Duodenal ulcer in sickle cell anemia.

Department of Pediatrics, Cook County Hospital, Chicago, Illinois.
Journal of Pediatric Gastroenterology and Nutrition (Impact Factor: 2.2). 02/1990; 10(1):117-20. DOI: 10.1097/00005176-199001000-00023
Source: PubMed

ABSTRACT A 14-year-old black male with sickle cell anemia developed a duodenal ulcer that masqueraded as sickle cell-related abdominal pain crisis on multiple occasions. Malingering and poor therapeutic compliance aggravated the ulcer in this patient, who ultimately succumbed to a catastrophic bleed. Duodenal ulcer appears to be an infrequent but difficult to treat lesion in sickle cell disease. An in-depth review on the occurrence of duodenal ulcer in sickle cell anemia is presented. The etiological mechanisms of peptic ulcer disease in this population and the potential benefits of transfusion therapy are discussed.

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    ABSTRACT: A case of pancreatitis that occurred as a complication of a vaso-occlusive crisis in a child with sickle cell anemia is reported. We encourage others to consider pancreatitis as a cause for abdominal pain in children with multisystem diseases, particularly those that may cause ischemic organ injury such as sickle cell anemia.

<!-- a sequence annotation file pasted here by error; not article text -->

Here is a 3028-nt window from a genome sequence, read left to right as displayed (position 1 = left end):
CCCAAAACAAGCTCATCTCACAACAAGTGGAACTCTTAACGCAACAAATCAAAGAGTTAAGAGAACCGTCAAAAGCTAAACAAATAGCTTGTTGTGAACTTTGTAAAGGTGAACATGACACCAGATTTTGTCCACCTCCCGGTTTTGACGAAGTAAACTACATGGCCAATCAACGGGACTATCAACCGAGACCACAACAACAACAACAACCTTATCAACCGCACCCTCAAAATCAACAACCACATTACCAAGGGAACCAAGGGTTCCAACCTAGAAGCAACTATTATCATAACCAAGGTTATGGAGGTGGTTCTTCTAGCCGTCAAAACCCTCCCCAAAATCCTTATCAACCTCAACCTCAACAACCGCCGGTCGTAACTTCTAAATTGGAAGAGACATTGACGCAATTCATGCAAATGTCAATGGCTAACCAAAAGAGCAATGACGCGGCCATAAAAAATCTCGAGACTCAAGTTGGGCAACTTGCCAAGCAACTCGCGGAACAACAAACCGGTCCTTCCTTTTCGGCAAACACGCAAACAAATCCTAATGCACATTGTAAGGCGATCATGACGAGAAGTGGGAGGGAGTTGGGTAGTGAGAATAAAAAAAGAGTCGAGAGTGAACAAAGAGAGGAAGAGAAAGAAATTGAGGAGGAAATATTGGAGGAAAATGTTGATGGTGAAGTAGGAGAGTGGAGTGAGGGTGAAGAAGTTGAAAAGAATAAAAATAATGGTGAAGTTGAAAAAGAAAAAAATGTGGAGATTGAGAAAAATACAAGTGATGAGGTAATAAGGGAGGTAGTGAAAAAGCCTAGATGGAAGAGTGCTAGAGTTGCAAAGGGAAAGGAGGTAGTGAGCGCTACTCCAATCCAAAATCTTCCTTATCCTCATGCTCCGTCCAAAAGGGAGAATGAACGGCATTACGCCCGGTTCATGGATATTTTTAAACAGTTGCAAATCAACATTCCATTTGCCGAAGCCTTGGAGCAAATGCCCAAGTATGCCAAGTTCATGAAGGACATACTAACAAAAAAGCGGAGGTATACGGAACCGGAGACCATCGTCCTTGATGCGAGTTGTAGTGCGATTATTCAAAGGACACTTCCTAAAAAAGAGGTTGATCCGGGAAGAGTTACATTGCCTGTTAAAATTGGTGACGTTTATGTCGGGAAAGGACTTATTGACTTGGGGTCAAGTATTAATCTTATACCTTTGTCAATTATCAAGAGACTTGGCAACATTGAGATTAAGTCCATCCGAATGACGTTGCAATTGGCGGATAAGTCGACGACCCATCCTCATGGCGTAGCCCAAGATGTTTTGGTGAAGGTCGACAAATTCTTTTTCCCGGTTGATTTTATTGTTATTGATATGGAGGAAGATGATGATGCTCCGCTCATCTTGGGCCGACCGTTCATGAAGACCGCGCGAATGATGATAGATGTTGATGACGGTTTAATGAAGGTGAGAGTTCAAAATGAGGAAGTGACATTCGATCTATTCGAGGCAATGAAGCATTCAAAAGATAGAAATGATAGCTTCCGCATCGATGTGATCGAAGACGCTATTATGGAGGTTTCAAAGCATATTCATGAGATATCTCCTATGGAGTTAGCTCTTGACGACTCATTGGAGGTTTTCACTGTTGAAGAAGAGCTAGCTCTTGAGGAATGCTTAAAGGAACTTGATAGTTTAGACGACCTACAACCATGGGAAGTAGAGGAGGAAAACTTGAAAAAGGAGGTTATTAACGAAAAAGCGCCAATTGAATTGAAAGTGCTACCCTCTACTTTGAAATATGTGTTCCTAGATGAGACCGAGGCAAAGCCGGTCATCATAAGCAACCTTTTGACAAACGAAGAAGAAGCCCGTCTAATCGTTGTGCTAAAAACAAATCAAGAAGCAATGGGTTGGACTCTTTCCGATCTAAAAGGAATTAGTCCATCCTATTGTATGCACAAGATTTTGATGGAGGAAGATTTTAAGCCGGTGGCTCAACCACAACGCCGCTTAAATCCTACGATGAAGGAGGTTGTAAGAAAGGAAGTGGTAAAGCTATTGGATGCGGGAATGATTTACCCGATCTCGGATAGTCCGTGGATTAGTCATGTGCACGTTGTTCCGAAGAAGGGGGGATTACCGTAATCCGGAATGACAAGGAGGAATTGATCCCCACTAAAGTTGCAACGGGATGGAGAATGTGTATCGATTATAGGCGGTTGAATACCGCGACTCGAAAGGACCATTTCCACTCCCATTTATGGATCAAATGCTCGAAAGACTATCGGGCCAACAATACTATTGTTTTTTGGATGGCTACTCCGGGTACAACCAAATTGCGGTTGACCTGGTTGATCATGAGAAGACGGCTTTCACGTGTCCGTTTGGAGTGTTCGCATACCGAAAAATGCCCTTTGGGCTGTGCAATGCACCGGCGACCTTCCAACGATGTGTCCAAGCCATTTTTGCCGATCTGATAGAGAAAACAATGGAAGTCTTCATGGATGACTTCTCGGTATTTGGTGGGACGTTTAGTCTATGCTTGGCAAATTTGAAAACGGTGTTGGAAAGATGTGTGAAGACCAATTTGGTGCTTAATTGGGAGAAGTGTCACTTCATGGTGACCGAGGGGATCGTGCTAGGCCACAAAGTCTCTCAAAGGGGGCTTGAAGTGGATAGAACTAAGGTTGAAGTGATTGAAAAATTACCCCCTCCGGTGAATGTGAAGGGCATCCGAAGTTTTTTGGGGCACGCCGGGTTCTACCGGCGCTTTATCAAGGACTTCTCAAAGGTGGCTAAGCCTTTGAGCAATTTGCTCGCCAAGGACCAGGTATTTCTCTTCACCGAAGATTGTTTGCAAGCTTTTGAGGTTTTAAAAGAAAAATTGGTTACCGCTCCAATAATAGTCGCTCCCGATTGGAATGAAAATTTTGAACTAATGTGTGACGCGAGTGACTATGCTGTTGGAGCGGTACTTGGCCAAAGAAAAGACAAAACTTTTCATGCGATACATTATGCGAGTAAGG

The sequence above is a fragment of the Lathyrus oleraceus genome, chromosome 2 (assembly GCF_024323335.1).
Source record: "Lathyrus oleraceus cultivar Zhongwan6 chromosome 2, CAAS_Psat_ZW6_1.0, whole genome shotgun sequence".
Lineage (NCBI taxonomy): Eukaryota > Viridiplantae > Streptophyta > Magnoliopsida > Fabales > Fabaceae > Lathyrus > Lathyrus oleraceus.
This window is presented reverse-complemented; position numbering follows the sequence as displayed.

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    ABSTRACT: Sickle cell disease is caused by molecular abnormalities in the formation of hemoglobin, leading to pain crisis from recurrent vascular occlusion by sickled hemoglobin. Impaired flow in the microvasculature can lead to ischemia, tissue infarction and ulceration. Abdominal pain, a common complaint in sickle cell disease, can be due to an uncommon etiology, ischemic duodenal ulceration. This is due to primary mucosal infarction caused by sickling, leading to poor healing of infarcted areas. Prompt endoscopic and/or urgent surgical intervention should be considered, particularly if anticoagulation is an issue, as proton pump inhibitor use is ineffective in healing this type of ulcer.
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